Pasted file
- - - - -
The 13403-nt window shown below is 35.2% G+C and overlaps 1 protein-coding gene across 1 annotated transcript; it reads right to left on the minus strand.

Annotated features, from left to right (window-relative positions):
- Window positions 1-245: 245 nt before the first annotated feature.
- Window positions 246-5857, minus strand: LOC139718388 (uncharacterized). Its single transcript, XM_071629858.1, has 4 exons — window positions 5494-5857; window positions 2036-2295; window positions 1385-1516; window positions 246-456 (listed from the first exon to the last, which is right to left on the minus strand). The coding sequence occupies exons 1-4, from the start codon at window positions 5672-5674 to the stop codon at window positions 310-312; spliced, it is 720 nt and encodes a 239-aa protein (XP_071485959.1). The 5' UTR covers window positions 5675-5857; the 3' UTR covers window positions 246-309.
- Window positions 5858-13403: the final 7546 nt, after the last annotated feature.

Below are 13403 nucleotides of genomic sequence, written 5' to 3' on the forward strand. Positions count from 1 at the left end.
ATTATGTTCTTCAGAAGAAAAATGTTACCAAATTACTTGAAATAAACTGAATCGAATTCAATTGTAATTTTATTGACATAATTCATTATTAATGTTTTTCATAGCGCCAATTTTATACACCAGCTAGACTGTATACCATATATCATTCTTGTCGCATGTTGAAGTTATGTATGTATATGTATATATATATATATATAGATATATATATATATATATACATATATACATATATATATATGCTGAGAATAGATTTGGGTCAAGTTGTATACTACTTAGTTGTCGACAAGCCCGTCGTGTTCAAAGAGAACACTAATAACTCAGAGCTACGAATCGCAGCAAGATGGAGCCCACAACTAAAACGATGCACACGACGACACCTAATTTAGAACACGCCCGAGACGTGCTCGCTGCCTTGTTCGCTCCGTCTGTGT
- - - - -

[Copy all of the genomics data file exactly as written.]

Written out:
The 13403-nt window shown below is 35.2% G+C and overlaps 1 protein-coding gene across 1 annotated transcript; it reads right to left on the minus strand.

Annotated features, from left to right (window-relative positions):
- Window positions 1-245: 245 nt before the first annotated feature.
- Window positions 246-5857, minus strand: LOC139718388 (uncharacterized). Its single transcript, XM_071629858.1, has 4 exons — window positions 5494-5857; window positions 2036-2295; window positions 1385-1516; window positions 246-456 (listed from the first exon to the last, which is right to left on the minus strand). The coding sequence occupies exons 1-4, from the start codon at window positions 5672-5674 to the stop codon at window positions 310-312; spliced, it is 720 nt and encodes a 239-aa protein (XP_071485959.1). The 5' UTR covers window positions 5675-5857; the 3' UTR covers window positions 246-309.
- Window positions 5858-13403: the final 7546 nt, after the last annotated feature.

Below are 13403 nucleotides of genomic sequence, written 5' to 3' on the forward strand. Positions count from 1 at the left end.
ATTATGTTCTTCAGAAGAAAAATGTTACCAAATTACTTGAAATAAACTGAATCGAATTCAATTGTAATTTTATTGACATAATTCATTATTAATGTTTTTCATAGCGCCAATTTTATACACCAGCTAGACTGTATACCATATATCATTCTTGTCGCATGTTGAAGTTATGTATGTATATGTATATATATATATATATAGATATATATATATATATATACATATATACATATATATATATGCTGAGAATAGATTTGGGTCAAGTTGTATACTACTTAGTTGTCGACAAGCCCGTCGTGTTCAAAGAGAACACTAATAACTCAGAGCTACGAATCGCAGCAAGATGGAGCCCACAACTAAAACGATGCACACGACGACACCTAATTTAGAACACGCCCGAGACGTGCTCGCTGCCTTGTTCGCTCCGTCTGTGT